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COMMONWEALTH PENNSYLVANIA v. FRANCIS X. MONAGHAN (02/19/82)

filed: February 19, 1982.

COMMONWEALTH OF PENNSYLVANIA, APPELLANT,
v.
FRANCIS X. MONAGHAN, APPELLEE



No. 399 Philadelphia, 1980, Appeal from Order of the Court of Common Pleas, Criminal Division, of Montgomery County at No. 848 of 1979.

COUNSEL

David M. McGlaughlin, Assistant District Attorney, Norristown, for Commonwealth, appellant.

Maurind J. Rossanese, Norristown, for appellee.

Spaeth, Hester and Cavanaugh, JJ.

Author: Per Curiam

[ 295 Pa. Super. Page 451]

In this case, Francis X. Monaghan, the operator of a tow-truck was charged with operating a motor vehicle while under the influence of alcohol in violation of the Vehicle Code, Act of June 17, 1976, P.L. 162, No. 81, 75 Pa.C.S.A. ยง 3731. The court below following a hearing before Cirillo, J. granted appellant's motion to suppress evidence and the Commonwealth has appealed from the suppression order.

On February 17, 1979, at about 1:15 a. m., Officer Worstall of the Upper Moreland Township Police was on duty in his patrol car. He heard a man who was about fifty feet away from him shouting at a tow-truck which was going south on York Road to stop. The tow-truck did so. At this point the officer thought that the man calling after the truck possibly had a problem with his car. The officer was told that the tow-truck had struck an automobile and upon examining the vehicle the officer observed recent damage to the car as there was debris next to it. The officer did not observe the tow-truck strike the vehicle. The officer then proceeded to the tow-truck and told the driver, the appellant Monaghan,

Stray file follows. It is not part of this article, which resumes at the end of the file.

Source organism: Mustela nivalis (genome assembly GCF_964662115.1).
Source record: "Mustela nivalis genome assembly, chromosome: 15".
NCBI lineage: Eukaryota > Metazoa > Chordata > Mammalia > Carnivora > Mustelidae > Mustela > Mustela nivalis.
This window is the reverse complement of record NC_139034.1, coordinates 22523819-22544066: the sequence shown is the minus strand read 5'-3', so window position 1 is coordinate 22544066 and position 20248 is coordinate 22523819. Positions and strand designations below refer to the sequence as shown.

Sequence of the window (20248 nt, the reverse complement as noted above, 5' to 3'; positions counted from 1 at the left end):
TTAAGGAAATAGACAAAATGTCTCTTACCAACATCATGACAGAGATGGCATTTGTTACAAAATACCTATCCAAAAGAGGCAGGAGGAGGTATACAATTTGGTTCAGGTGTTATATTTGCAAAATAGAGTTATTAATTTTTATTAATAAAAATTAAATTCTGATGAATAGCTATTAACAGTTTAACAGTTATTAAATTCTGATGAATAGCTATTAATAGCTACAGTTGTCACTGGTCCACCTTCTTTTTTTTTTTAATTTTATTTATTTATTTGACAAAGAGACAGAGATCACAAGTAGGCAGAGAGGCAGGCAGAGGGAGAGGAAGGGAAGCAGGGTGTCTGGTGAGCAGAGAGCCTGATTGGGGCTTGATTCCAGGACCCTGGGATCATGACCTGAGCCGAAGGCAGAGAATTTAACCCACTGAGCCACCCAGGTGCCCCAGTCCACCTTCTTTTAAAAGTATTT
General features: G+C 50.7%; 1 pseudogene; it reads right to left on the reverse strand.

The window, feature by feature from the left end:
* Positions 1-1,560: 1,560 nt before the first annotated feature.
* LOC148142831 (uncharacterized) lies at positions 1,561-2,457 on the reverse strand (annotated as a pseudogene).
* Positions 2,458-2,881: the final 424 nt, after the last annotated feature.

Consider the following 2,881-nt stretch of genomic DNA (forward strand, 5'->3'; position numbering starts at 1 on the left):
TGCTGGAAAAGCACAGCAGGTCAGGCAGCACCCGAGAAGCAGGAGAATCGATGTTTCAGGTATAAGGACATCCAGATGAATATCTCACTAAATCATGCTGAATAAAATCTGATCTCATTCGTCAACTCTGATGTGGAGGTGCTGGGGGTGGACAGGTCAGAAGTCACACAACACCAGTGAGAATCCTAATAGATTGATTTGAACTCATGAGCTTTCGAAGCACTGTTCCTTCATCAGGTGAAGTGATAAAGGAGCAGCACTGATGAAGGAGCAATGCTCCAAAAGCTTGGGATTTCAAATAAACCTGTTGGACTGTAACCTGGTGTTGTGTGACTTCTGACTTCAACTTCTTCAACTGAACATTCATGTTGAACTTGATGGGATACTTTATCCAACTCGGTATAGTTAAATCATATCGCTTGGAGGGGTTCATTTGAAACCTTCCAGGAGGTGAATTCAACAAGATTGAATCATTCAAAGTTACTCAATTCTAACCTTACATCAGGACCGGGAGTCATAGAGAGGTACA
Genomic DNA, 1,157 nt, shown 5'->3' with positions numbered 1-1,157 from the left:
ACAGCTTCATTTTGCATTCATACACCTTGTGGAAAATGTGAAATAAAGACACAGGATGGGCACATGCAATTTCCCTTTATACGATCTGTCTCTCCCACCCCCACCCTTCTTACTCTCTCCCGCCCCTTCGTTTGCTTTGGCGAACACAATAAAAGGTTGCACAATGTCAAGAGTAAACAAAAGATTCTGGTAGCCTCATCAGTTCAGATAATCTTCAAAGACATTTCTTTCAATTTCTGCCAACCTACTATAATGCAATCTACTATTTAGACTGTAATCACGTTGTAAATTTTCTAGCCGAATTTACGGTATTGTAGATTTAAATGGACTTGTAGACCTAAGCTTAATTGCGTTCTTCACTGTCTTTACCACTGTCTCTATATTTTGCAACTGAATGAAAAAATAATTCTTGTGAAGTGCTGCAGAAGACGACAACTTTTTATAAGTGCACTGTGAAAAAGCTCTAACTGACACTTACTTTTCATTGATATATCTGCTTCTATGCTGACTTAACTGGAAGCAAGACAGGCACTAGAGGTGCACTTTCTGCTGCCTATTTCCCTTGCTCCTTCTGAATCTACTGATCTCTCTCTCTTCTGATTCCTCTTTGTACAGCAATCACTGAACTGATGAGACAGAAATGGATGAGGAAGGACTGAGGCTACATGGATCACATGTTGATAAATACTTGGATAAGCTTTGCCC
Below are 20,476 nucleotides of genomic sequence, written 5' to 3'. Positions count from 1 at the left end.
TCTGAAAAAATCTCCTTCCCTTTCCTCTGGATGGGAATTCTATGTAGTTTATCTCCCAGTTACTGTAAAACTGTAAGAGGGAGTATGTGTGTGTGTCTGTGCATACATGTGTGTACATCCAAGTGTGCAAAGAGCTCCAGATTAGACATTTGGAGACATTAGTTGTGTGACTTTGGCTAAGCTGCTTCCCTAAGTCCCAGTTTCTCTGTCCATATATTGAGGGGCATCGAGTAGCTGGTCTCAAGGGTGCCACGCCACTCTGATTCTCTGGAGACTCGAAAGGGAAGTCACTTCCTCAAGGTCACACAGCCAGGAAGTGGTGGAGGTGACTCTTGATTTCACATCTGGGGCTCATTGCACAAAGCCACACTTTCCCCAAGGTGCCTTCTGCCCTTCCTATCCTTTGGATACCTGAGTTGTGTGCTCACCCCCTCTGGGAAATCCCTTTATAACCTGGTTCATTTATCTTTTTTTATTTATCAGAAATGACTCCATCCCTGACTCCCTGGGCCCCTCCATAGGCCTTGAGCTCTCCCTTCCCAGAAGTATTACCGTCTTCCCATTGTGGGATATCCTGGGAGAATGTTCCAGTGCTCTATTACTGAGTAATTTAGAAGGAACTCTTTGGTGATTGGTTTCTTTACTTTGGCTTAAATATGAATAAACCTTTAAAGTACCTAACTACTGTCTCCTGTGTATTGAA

[ 295 Pa. Super. Page 452]

    to move his truck off the road into a parking space about ten feet away and the operator of the truck did so. The officer then asked the appellant if he hit the vehicle and he said that he had not. The appellant then got out of his truck and walked towards the damaged vehicle with the officer who at that time noticed that the appellant was staggering, his speech was slurred and there was odor of alcohol on his breath. The appellant stated that he had "tapped" the vehicle but that he had not done the damage which the officer was pointing to. There was no visible damage to the appellant's truck. The officer told the appellant that based on his observations he was in no condition to drive. Following this the appellant used profanity and insisted that he would drive. At this point the appellant was placed under arrest by Officer Worstall.

The court below found that there was no probable cause to arrest the appellant on the charge of operating a vehicle while under the influence of alcohol and granted the motion to suppress all evidence. We believe that the court's analysis of the evidence is incorrect. The court stated in its opinion at page 2: "The only purpose of the police officer stopping the defendant was to examine for a possible accident. The police officer found no evidence of any accident; and therefore, the purpose of his investigation was completed." On the contrary, before the officer approached the appellant he was directed to a vehicle which supposedly had been struck by the tow-truck. In this respect the officer testified:

Before I approached Mr. Monaghan, I looked at the car when I got information and at that point I knew there was damage, fresh damage done, because there was some debris next to the car.

In this case, we believe it is clear that the officer had the right to approach the appellant's tow-truck which had already stopped and attempt to determine what happened since he had observed someone shouting to the tow-truck to stop and he had been shown damage to ...


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